Paper#3 kaylyn


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Shock incarceration, boot camps, and work ethic camps are all alternatives to incarceration. Incarceration has been found to have negative effects on offenders therefore some agencies will give the offender alternative options. Shock incarceration places an offender in incarceration for a brief period of time, allowing them to see the reality of prison without actually gaining the negative side effects from it. (Alarid, 2019). Due to the placement of shock incarceration being inside traditional correctional facilities, the participants in the shock incarceration get to see regular offenders in a prison setting without actually obtaining any physical contact. (Anderson & Dyson, 1997). Another form of shock incarceration is boot camps. Boot camps have been around since the early 1980s. Boot camps adopted a military style regimen to give offenders a sense of discipline. This military concept is designed to attempt to break existing habits and thought patterns to deter individuals away from the criminal lifestyle. Unlike shock incarceration, you can find boot camps inside state prisons or acting alone as a community facility. (Alarid, 2019). Another goal of boot camps is to take away the negative rationale and excuses that most offenders have for their impulsiveness and illegal behavior. (Anderson & Dyson, 1997). Work ethic camps are similar to boot camps except they last only one-hundred and twenty days. The approach of work ethic camps stems from a cognitive-behavioral treatment approach. The work ethic camp is very similar to a halfway house because it is a combination of work and treatment. Work ethic camps teach job and decision-making skills. Once the offender has completed the work ethic camp, they are subject to an intensive supervision probation. (Alarid, 2019).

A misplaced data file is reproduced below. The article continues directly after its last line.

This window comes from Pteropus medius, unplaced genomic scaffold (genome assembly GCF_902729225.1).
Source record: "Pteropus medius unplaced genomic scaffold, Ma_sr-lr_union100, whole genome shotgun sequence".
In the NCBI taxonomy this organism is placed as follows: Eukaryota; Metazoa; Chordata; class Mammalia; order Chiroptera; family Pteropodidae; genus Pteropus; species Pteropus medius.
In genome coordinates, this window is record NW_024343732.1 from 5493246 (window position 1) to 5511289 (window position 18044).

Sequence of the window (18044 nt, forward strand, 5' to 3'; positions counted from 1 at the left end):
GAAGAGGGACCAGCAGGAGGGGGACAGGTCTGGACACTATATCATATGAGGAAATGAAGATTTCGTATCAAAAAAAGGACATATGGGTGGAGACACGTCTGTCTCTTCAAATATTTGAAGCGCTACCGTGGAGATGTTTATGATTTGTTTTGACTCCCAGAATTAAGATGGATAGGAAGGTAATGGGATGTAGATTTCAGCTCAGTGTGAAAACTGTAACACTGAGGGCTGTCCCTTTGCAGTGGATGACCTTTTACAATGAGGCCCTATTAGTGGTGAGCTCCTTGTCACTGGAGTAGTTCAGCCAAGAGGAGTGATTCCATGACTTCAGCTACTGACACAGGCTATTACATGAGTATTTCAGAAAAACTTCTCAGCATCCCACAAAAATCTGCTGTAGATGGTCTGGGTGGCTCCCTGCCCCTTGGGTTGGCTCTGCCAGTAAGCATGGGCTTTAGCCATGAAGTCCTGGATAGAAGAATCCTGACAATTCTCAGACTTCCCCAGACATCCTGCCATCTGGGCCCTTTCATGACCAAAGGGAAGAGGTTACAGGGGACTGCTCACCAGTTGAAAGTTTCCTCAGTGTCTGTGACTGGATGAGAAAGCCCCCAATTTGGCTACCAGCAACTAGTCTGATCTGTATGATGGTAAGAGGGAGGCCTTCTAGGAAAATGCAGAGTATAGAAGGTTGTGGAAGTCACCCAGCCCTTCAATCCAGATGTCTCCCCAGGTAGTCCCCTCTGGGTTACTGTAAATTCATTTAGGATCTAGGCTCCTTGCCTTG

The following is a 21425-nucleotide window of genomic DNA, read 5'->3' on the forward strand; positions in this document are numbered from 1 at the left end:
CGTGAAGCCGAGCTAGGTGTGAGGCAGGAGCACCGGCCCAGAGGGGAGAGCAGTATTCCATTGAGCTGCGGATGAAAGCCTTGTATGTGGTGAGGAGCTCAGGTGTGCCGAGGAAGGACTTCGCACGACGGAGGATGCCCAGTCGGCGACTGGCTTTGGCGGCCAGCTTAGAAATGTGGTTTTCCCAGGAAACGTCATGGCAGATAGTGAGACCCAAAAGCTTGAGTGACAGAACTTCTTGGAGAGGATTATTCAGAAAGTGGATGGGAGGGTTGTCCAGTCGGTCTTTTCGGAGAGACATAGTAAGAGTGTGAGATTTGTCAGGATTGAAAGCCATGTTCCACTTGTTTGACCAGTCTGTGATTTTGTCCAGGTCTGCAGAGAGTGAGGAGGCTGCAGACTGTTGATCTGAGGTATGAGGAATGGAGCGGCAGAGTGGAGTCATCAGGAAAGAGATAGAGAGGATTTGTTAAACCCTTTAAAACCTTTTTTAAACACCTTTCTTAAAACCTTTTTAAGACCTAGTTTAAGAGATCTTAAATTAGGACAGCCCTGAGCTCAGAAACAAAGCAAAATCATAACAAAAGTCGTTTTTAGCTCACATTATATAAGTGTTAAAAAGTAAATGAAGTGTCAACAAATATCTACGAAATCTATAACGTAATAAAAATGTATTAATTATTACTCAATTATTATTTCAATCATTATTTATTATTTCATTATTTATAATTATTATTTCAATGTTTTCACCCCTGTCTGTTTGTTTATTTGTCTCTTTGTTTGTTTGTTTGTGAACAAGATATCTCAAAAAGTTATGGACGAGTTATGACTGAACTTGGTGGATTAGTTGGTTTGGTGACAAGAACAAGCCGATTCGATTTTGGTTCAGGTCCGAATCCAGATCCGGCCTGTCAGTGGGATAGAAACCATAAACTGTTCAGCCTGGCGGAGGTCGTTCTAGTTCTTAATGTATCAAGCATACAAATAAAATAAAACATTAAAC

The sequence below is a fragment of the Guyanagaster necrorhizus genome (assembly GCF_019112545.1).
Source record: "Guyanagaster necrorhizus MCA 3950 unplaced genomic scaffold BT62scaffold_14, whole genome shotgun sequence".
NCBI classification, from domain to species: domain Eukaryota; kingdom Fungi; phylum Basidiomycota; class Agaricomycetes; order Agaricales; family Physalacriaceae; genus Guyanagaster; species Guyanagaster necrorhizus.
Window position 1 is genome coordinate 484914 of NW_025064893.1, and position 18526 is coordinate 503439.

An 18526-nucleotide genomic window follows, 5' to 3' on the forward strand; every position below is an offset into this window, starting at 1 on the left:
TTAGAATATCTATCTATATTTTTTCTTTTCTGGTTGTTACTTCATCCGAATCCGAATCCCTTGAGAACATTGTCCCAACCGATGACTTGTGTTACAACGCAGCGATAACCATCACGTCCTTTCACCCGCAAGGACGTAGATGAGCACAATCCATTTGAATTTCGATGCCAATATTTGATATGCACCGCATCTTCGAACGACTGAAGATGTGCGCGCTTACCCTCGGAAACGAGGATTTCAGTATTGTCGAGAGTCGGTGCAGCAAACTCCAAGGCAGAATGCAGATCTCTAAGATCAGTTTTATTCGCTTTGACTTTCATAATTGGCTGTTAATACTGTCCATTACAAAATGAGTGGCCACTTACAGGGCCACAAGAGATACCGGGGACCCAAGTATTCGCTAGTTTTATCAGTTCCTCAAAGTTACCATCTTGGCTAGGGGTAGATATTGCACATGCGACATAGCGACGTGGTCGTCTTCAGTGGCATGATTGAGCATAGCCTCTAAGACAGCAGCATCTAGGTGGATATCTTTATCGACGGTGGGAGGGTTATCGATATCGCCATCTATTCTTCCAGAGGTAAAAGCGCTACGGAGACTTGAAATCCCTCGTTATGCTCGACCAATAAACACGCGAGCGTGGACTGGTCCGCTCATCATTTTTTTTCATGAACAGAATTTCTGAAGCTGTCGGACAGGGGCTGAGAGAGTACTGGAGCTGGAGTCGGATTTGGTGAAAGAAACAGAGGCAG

Of the three, I believe that shock incarceration would be the most effective in changing the offender’s behavioral patterns. I chose shock incarceration because I believe that if anything is going to change the ways of an individual that chooses a criminal lifestyle, it would be seeing the reality of prison. Once an individual sees how rough prison can be, I believe it would be enough to change their minds and to make better decisions.




Alarid, L. F. (2019). Community-based corrections. This commitment.


Anderson, J. F., & Dyson, L. (1997). A Four Year Tracking Investigation on Boot Camp Participants: A Study of Recidivism Outcome. Justice Professional, 10(2), 199.






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